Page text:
limestone and clay in his kitchen stove and ground
the mixture into a powder which created a
• Checking
• Adjustments
TESTING OF CEMENT
Mix design should ensure that concrete:

PHYSICAL TESTS • Complies with the specifications of structural


strength laid down, which is usually stated in
1. Fineness Test – the degree of fineness of cement terms of compressive strength of standard test
is the measure of the mean size of the grains in it. specimens
a. Sieve Method – 100g of cement sample is • Complies with the durability requirements to
taken and air-set slumps. The sample is resist the environment in which the structure will
placed on a 90-micron sieve and serve its functional life
continuously sieved for 15 minutes. • Be capable of being mixed, transported,
Residue should not exceed the limit of 10%. compacted as efficiently as possible without
b. Air Permeability Method – the fineness of undue labor
cement is represented by specific surface, • As economical as possible
i.e. total surface area in cm2 per gram or
m2 per kilogram of cement and is Concrete mix design is the art of obtaining a concrete of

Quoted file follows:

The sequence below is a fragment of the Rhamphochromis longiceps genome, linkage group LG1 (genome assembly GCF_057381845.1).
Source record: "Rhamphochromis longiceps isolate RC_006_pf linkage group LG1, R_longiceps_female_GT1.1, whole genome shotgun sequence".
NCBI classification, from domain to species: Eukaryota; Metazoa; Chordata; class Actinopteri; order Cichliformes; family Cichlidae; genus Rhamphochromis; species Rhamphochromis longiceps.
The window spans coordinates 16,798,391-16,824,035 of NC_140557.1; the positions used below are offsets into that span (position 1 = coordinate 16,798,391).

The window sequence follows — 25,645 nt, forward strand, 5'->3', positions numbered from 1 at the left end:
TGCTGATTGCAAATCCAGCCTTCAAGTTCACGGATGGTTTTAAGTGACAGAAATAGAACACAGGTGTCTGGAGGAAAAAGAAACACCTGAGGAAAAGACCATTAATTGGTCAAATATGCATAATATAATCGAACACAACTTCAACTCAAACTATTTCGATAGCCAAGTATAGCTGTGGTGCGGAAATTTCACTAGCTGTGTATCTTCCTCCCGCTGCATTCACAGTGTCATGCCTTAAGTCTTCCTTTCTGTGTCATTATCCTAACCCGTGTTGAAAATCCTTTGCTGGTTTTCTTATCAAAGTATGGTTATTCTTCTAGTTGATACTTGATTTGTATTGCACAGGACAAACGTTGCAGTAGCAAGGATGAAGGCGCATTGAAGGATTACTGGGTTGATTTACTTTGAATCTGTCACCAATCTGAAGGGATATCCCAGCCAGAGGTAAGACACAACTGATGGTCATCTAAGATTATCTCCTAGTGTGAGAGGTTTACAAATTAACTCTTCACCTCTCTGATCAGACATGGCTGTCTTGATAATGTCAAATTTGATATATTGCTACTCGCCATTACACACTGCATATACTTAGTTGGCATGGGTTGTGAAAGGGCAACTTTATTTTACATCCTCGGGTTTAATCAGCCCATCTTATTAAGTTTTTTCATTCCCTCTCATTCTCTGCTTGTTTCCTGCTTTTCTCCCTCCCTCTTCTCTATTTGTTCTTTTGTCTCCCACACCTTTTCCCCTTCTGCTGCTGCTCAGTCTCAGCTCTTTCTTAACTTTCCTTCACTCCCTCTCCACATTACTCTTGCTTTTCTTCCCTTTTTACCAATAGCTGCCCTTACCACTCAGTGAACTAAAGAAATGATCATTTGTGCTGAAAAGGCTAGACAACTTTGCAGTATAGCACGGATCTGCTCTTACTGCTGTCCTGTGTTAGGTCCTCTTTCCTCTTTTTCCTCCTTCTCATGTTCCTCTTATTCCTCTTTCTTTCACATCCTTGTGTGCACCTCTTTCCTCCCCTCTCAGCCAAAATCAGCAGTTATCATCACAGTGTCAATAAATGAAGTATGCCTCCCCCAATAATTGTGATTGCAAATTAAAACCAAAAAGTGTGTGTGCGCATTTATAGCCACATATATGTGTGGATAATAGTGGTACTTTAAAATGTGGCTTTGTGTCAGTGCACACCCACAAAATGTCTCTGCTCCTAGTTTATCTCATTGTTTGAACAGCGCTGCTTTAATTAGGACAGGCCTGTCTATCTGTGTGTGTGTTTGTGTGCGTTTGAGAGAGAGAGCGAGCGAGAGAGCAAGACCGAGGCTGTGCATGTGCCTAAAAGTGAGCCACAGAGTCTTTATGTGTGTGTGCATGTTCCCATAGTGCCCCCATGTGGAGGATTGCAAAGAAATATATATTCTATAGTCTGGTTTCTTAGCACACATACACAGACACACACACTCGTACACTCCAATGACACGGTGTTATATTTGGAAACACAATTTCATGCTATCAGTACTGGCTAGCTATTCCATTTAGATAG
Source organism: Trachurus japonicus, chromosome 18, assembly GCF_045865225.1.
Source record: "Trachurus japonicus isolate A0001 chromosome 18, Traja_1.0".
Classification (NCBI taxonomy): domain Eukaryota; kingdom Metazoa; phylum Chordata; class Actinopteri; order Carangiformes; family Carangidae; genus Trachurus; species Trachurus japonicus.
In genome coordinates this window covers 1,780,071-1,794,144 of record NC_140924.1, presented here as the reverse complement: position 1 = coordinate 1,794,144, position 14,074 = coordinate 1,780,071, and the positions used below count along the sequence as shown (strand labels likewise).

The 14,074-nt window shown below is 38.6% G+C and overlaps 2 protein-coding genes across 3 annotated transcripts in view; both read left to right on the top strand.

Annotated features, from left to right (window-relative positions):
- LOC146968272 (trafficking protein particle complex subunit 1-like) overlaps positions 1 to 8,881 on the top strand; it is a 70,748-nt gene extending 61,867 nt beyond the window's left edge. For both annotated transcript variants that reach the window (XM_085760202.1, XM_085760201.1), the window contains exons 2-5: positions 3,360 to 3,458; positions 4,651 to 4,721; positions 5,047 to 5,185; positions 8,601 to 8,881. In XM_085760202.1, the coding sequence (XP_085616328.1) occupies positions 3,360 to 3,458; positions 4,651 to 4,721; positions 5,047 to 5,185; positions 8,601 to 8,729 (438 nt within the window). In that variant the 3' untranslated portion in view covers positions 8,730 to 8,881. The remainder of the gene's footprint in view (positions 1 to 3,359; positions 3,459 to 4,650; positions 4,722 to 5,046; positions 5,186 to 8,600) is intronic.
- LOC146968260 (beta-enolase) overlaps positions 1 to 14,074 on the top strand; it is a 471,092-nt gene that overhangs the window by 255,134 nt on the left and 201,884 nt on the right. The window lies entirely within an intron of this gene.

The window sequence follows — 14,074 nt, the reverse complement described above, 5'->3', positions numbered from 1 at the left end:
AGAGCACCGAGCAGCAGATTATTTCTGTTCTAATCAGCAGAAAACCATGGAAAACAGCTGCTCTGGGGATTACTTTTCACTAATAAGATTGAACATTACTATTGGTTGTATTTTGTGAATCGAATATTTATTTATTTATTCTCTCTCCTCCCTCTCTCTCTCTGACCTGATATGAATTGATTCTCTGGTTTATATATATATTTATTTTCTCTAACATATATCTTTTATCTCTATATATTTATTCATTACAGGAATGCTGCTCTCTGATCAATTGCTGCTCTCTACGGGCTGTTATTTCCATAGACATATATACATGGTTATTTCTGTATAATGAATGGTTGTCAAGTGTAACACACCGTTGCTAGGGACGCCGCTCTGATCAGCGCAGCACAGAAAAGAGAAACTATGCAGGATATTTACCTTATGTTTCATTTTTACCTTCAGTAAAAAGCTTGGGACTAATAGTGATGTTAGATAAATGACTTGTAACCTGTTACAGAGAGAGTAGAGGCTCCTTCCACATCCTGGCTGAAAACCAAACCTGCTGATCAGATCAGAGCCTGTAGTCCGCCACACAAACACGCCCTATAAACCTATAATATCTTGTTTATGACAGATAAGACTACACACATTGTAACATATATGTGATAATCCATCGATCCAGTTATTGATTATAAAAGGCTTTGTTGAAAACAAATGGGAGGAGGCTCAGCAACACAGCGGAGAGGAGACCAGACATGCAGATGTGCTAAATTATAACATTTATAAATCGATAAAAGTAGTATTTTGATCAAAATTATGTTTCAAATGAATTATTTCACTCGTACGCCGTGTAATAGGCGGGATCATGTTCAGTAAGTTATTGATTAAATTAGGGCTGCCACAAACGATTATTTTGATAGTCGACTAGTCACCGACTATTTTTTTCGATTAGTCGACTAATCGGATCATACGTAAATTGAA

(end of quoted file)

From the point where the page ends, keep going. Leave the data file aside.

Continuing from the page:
measured by Lea and Nurse apparatus or the required properties, at the lowest cost, by a suitable
by Wagner turbidimeter. choice and proportions of available materials.
c. Wagner Tubidimeter – developed by L.A.
Wagner to estimate the surface area of PRINCIPLES OF MIX DESIGN
one gram of cement.
2. Consistency Test – test to estimate the quantity of 1. The mix must be workable so that it can be placed
mixing water to form a paste of normal and finished without undue labor
consistency defined as that percentage water 2. Since the cement is the costliest ingredient in the
requirement of the cement paste, the viscosity of mix, the proportion used should be as small as is
which will be such that the Vicat’s plunger consistent with the attainment of desired
penetrates up to a point of 5 to 7mm from the properties
bottom of the Vicat Mould.
3. Soundness Test – it is essential that the cement FACTORS IN THE SELECTION OF MIX
concrete does not undergo large change in volume PROPORTION
after setting. This is ensured by limiting the
quantities of free lime and magnets which slake 1. Strength Requirement – based on the assumption
slowly causing change in volume of cement. of a certain minimum strength of concrete